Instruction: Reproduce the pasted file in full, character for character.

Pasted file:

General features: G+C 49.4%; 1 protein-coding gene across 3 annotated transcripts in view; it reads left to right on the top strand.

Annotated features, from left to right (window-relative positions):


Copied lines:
General features: G+C 49.4%; 1 protein-coding gene across 3 annotated transcripts in view; it reads left to right on the top strand.

Annotated features, from left to right (window-relative positions):